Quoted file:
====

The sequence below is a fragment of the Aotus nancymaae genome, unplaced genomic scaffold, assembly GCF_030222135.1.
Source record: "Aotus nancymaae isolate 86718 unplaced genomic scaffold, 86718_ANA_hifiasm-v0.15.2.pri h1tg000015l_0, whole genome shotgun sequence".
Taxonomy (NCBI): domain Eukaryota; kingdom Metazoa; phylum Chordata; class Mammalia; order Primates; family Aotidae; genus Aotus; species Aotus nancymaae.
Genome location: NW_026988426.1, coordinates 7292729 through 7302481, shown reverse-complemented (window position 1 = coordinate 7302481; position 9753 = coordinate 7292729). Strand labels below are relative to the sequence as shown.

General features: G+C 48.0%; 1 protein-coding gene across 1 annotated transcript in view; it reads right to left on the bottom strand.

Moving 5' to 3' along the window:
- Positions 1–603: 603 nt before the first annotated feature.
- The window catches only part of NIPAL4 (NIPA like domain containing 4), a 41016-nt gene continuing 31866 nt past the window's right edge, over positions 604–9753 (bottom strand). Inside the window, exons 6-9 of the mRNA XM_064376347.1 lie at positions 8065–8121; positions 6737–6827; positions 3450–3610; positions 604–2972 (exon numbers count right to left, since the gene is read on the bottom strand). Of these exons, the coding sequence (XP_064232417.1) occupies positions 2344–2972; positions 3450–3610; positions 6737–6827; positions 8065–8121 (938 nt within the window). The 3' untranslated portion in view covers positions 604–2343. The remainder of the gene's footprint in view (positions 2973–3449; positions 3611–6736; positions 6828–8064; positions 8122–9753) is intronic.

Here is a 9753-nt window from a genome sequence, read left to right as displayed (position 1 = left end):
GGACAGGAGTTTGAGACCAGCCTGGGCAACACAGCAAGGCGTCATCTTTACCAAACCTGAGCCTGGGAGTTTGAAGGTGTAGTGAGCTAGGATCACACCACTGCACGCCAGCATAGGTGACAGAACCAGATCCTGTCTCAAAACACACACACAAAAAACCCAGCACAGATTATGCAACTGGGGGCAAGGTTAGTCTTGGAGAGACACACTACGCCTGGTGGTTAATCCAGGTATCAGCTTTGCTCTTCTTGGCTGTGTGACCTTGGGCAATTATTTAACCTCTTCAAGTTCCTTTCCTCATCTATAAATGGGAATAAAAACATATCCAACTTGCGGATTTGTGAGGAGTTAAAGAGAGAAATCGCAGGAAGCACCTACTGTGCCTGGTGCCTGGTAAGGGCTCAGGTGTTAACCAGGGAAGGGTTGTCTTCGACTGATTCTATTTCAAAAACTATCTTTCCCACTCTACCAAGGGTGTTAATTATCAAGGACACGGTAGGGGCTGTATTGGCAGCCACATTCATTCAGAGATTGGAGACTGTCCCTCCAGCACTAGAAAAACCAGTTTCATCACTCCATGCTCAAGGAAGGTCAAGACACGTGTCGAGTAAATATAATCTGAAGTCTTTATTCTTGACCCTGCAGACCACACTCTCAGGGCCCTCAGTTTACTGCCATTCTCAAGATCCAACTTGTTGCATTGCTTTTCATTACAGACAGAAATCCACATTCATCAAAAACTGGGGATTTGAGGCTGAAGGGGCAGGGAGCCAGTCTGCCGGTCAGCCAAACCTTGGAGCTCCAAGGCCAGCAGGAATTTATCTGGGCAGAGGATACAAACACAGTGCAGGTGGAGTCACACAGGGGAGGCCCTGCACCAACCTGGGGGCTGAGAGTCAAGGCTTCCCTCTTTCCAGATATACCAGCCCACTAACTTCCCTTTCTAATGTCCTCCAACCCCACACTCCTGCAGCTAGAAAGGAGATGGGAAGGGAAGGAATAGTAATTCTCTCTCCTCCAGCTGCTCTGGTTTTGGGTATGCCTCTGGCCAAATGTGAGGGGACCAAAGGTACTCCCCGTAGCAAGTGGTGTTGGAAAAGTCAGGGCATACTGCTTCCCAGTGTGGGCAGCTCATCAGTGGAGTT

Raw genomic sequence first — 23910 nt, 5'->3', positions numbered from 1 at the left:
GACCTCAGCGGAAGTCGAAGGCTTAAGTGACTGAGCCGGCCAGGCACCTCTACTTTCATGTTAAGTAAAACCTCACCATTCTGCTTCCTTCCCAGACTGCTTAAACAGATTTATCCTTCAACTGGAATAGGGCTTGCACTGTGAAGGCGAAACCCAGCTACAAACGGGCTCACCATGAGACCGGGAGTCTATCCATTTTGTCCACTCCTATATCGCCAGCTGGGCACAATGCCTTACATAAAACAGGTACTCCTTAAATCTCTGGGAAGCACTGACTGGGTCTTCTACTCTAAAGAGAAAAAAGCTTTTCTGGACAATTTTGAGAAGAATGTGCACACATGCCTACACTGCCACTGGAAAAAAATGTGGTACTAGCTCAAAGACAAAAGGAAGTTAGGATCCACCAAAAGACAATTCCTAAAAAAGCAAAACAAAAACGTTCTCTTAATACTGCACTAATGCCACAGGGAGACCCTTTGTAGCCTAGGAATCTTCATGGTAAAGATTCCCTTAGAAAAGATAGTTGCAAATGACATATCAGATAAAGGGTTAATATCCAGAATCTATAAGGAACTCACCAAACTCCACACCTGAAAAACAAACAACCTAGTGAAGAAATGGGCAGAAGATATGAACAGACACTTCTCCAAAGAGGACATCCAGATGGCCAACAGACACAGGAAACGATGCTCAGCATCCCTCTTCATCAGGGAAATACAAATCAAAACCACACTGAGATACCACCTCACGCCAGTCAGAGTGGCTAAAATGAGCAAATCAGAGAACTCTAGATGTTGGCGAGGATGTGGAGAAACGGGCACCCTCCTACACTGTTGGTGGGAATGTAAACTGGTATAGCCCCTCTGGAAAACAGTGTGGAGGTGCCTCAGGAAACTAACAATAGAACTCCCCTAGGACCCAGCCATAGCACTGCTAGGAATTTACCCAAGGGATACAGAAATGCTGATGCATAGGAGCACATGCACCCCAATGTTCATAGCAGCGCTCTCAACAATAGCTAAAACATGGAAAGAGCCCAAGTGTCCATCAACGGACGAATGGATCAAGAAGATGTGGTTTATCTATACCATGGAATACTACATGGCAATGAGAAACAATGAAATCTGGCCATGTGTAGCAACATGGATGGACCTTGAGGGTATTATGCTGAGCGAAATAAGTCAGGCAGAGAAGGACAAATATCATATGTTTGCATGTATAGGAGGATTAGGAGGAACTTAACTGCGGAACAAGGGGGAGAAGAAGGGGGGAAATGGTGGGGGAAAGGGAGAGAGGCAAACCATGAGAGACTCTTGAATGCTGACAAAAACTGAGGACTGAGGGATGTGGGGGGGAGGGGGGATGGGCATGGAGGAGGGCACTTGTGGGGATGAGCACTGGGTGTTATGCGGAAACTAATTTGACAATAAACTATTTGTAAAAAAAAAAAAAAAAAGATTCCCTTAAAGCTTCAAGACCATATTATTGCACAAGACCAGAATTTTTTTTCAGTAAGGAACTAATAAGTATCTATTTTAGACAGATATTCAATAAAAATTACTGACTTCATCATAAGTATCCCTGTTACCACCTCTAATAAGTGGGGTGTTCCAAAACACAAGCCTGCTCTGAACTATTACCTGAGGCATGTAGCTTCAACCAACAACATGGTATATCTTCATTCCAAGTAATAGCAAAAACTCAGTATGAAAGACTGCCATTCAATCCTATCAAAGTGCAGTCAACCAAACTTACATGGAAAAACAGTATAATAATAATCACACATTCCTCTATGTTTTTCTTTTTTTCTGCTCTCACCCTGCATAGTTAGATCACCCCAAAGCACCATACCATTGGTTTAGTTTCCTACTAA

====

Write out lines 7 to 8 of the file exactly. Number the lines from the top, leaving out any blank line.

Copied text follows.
- Positions 1–603: 603 nt before the first annotated feature.
- The window catches only part of NIPAL4 (NIPA like domain containing 4), a 41016-nt gene continuing 31866 nt past the window's right edge, over positions 604–9753 (bottom strand). Inside the window, exons 6-9 of the mRNA XM_064376347.1 lie at positions 8065–8121; positions 6737–6827; positions 3450–3610; positions 604–2972 (exon numbers count right to left, since the gene is read on the bottom strand). Of these exons, the coding sequence (XP_064232417.1) occupies positions 2344–2972; positions 3450–3610; positions 6737–6827; positions 8065–8121 (938 nt within the window). The 3' untranslated portion in view covers positions 604–2343. The remainder of the gene's footprint in view (positions 2973–3449; positions 3611–6736; positions 6828–8064; positions 8122–9753) is intronic.